Why Ginger Is Good For You And How To Grow It Yourself
Ginger is popular for flavoring in Asian cuisine, Indian cuisine and even soda, but it is also good for you. It has been used for more than 2000 years in the treatment of stomach ailments and nausea in Asian medicine, but current research has discovered that it has a lot more to offer.
It can relieve nausea
Some cancer patients who have used ginger have reported a 40% decrease in nausea resulting from chemotherapy and it is popular for relieving motion sickness and morning sickness. It has also been proven to reduce flatulence by stimulating digestion and nutrient assimilation.
Ginger decreases inflammation in the colon and some studies have also shown that supplementing raw ginger can decrease pain and inflammation brought about by exercise by 25%. Research has also shown that ginger is an effective and safe way to reduce menstrual pain. Ginger compresses have been found to be effective as a treatment for patients suffering from osteoarthritis.
Aiding with blood circulation
Research shows that ginger lowers cholesterol levels and blood pressure and it increases circulation, not to mention it reduces blood fat levels and protects the nerves. It may be effective in relieving complications in diabetics and there is proof that consumption of ginger can decrease the amount of protein in urine, thus reversing proteinuria (kidney damage due to excess protein in urine).
Ginger has been used in Chinese medicine as a treatment for flu and cold symptoms as it is a natural expectorant and a decongestant. Use it to make tea by peeling and chopping fresh ginger, then steeping it in hot water and adding some lemon and a sweetener.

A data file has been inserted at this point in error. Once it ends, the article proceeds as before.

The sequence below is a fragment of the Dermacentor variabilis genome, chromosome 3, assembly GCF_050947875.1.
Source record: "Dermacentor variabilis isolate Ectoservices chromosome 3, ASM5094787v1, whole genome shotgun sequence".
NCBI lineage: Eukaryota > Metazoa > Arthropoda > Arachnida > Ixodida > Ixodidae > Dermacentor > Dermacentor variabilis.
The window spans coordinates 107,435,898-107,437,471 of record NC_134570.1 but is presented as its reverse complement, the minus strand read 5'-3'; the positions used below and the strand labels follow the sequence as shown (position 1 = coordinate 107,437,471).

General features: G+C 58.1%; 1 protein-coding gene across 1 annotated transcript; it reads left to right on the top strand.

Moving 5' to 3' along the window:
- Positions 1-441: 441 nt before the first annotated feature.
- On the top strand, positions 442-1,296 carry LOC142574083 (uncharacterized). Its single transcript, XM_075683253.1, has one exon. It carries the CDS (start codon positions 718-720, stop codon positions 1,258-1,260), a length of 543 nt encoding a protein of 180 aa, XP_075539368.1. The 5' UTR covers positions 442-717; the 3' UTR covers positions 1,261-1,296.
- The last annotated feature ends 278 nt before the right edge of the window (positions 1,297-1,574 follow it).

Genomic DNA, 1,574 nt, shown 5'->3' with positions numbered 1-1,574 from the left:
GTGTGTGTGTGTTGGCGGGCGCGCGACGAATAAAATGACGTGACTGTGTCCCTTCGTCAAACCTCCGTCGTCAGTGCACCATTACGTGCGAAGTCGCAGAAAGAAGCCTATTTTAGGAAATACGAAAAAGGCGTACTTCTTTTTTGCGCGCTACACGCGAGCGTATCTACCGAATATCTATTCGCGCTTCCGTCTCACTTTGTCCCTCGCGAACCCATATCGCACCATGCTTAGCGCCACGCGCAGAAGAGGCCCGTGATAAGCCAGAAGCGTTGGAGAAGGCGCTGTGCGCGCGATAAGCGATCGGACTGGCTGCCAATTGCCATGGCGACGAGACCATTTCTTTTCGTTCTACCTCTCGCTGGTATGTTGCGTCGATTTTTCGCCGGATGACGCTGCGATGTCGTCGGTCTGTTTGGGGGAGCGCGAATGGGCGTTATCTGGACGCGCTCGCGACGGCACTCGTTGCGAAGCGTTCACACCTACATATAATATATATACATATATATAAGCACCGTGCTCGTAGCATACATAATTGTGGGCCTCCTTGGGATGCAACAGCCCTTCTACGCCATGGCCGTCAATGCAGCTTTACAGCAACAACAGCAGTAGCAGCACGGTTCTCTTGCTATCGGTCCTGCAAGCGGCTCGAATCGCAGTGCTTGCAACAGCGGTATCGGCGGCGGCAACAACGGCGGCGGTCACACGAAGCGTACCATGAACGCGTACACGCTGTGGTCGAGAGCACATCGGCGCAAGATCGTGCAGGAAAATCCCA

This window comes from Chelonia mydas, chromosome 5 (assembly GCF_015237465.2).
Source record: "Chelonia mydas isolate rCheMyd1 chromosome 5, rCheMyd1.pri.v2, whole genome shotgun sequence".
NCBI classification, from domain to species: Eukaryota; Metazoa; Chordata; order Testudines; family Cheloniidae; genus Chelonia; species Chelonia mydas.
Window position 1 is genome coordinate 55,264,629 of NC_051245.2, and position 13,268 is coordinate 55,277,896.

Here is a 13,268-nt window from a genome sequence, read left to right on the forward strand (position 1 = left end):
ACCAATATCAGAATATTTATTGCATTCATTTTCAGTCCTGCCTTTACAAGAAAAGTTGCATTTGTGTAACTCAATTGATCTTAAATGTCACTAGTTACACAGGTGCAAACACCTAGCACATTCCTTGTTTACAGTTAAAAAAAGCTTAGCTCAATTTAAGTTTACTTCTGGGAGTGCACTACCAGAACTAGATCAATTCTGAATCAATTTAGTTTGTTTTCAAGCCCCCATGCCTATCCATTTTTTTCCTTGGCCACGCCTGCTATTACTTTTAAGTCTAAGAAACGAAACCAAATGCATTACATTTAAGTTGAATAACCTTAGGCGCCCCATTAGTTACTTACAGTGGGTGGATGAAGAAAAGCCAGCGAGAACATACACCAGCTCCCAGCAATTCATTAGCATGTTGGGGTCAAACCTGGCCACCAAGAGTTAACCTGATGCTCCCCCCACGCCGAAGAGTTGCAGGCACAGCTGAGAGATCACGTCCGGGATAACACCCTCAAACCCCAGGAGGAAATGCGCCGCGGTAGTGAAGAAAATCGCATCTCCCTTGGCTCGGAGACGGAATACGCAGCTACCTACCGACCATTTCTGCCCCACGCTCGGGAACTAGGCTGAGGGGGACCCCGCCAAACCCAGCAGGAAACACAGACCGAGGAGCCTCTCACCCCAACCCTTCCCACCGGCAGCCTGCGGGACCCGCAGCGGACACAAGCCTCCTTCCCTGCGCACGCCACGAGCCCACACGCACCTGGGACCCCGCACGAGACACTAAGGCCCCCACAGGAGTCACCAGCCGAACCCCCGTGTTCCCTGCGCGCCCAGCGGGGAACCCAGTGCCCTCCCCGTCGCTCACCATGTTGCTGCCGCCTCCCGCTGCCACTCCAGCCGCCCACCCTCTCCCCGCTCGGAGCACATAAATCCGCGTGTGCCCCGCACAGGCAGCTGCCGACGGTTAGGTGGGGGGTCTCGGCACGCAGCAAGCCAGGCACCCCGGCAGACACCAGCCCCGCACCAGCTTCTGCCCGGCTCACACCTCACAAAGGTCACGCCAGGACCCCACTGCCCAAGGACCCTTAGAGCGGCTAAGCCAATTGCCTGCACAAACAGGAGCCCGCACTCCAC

Ginger may kill cancer cells
Some researchers applied ginger powder solution to ovarian cancer cells in lab tests and the cancer cells were found to have died due to contact with the solution. Even though no testing has been done outside the lab it shows promise as a natural and safe means to prevent and treat cancers.
Growing Ginger at home
Ginger is a rhizome and the part typically consumed is the underground stem; new plants do not grow from seeds. Rhizomes are great because you can use broken pieces of the underground stem to grow an entirely new plant making it perfect to grow using kitchen scraps. You can also buy ginger plants from a local nursery or even online. They don’t grow well in cold climates so if you live in such areas you might want to keep your plant indoors.
Ginger rhizomes prefer partial shade, well-drained soil that is moist and they also grow near the surface of the ground. With the knobs facing upwards, place the ginger knob under a thin layer of soil. The rhizome will give rise to bamboo-like leaves and roots. The plant will start dying down after about 8-10 months and you’ll be able to harvest the ginger. Divide up the rhizomes for eating and transplanting if you want or simply harvest the entire bunch. Wait till the plant dies down to harvest the ginger or you’ll get green ginger which is milder in potency and flavor.